Obama’s victory and Israel: Five takeaways

The president gets a second chance to challenge the status quo on the Palestinian issue. But will his personal dislike for Netanyahu translate to effective pressure on Israel? I wouldn’t bet on it.

Obama's victory and Israel: Five takeaways
President Barack Obama and Prime Minister Benjamin Netanyahu in the Oval Office in 2009. Yes, you will have to meet again. (Official White House Photo by Pete Souza)

1. Israel was mentioned 34 times in the final presidential debate, and in the end, it didn’t matter. The Republican strategy in the last four years – going after the White House for “throwing Israel under the bus” – did not hurt Jewish support for the president. According to exit polls, Obama got 70 percent of Jewish votes, a slight decrease from 2008, overall matching the votes he lost with the general public.

There are two possible explanations for the failure: either Jews don’t think about Israel when they cast their ballots, or they didn’t buy the GOP’s story. My guess is more the former than the latter.

2. I wouldn’t hold my breath waiting for Republicans to rethink their alliance with the Israeli hard right. These relations are so deep and strong that they will survive such a hiccup. The GOP and the Likud – the Republikud party – share common values and an ideology which despises human rights, turns its back to the international community and approaches politics with a monolithic and often Islamophobic worldview. The blow this camp and its ideology has suffered is in and of itself a good thing, but there are many battles ahead. So far, the Democrats have allowed the GOP to shape this conversation and have even contributed to the “who is more pro-Israel” contest. Maybe it’s time they stop.

3. In his first term, Obama’s Mideast policy was a complete disaster. The president began by promising not to turn his back to the Palestinians, than tried to confront Israel on the issue of settlements with an empty gun. The last couple of years were embarrassing: not only did the United States fail to reach its own policy goals, the administration ended up vetoing a UN Security Council resolution on the settlements, which used the language found in the State Department’s press releases on the issue.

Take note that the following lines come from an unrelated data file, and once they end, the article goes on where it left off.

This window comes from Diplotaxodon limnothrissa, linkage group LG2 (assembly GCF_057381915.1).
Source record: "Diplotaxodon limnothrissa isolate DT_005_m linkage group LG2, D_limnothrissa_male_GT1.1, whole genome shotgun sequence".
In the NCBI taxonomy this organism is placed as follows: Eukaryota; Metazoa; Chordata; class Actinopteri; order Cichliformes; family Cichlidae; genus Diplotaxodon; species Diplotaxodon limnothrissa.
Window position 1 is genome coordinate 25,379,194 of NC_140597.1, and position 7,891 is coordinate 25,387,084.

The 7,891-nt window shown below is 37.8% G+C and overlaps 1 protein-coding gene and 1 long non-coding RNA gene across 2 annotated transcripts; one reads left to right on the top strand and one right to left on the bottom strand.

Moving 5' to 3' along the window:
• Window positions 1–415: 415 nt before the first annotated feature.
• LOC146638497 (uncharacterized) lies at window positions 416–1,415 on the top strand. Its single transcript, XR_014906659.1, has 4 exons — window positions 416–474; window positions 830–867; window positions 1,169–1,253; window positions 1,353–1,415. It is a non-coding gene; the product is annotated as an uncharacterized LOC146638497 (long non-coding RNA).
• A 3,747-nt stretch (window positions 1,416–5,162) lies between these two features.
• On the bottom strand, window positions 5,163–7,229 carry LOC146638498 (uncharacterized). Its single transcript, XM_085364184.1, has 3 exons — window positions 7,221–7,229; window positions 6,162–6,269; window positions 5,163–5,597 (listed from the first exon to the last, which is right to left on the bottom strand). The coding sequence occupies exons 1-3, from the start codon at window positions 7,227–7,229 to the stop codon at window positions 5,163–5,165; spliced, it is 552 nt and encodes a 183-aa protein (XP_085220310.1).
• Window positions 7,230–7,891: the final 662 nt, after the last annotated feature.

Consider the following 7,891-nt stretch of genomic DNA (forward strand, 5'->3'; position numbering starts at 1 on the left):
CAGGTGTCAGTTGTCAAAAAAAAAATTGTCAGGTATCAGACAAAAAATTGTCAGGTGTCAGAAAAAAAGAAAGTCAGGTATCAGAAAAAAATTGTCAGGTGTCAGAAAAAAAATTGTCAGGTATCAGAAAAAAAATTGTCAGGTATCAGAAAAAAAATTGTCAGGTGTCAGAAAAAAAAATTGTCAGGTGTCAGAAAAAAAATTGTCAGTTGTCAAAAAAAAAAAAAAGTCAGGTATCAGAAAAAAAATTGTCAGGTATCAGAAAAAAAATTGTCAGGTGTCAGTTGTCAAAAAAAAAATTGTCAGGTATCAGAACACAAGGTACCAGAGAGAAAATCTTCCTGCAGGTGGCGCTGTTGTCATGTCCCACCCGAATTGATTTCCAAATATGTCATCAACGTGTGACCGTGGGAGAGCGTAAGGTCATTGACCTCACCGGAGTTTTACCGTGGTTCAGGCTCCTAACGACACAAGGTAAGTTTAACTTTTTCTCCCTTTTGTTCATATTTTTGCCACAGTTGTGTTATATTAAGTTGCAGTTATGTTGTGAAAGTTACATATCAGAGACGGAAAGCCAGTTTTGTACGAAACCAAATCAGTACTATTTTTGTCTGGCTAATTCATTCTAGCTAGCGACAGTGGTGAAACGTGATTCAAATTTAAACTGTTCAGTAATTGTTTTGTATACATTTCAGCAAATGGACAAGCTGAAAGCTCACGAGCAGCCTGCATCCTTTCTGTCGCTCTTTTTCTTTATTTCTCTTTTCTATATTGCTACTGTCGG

Will the second term be different? It’s hard to tell. Chances are that it won’t. I think the White House has realized that the Israeli-Palestinian issue costs a lot of political capital, but brings very little results. Furthermore, the administration continues to believe in the Oslo framework, as if two decades haven’t passed. The Palestinian Authority hardly represents anyone these days, the government in Jerusalem is anxious to renew negotiations for the sake of negotiations, and the whole thing is clearly leading nowhere. The only way the White House can move things forward is by confronting the Israeli desire to maintain the current status quo. The undeniable dislike of Benjamin Netanyahu by many in American government will not bring about this change on its own.

A good sign of the president’s intentions could be the people he chooses to appoint to deal with Israel and the Middle East. The first envoy, George Mitchell, didn’t enjoy full support from the administration. He was then replaced with Dennis Ross, who played the role of “Israel’s lawyer” in previous rounds of negotiations, and seems to have been appointed to win back the hearts of Jewish donors and supporters, rather then to end the occupation. Since he left, no high profile figure has dealt with the Palestinian issue. Meanwhile, the Palestinian Authority is planning to go ahead with its UN statehood bid in coming days. It’s a symbolic act, but like the previous round, it will force the administration to take a stand, thus revealing some of its intentions for this term.

4. One sure loser of these elections is Sheldon Adelson. It’s not just the millions he spent on Newt Gingrich and then Romney. Adelson has become a public figure, and a very controversial one, even in Israel. He got nothing for his investment, only bad press.

4. Israelis will hold their elections on January 22. Until now, all polls indicated a Netanyahu victory. Some people, also those within the political system, believe that the U.S. elections can affect Israeli voters, and probably swing a few seats away from the prime mister. I seriously doubt this. Netanyahu would have gained some momentum if Romney had won, and the media would have congratulated him for “picking the right horse.” But Netanyahu had survived the first four years of an Obama presidency, and he can live with another term. Netanyahu might actually sell – at least to the right – the line that only he can guard Israeli interests now that we don’t have a genuine supporter in the White House.

The outcome of the U.S. elections is said to encourage former Prime Minister Ehud Olmert to join the local race, but Olmert is yet to reach a final decision, and he has no chance of beating Netanayhu in any case. The GOP suffered some losses tonight, but it will keep the seat in Jerusalem.

UPDATE: Yossi Verter in Haaretz this morning: “If Obama chooses to interfere with Israeli elections, nobody could blame him.” Regarding Adelson, “he made the wrong bet too. You could expect better from someone who made his fortune in gambling.” Ouch.

UPDATE II: Interior Minister Eli Yishai: “It’s not a good morning for Netanyahu.”

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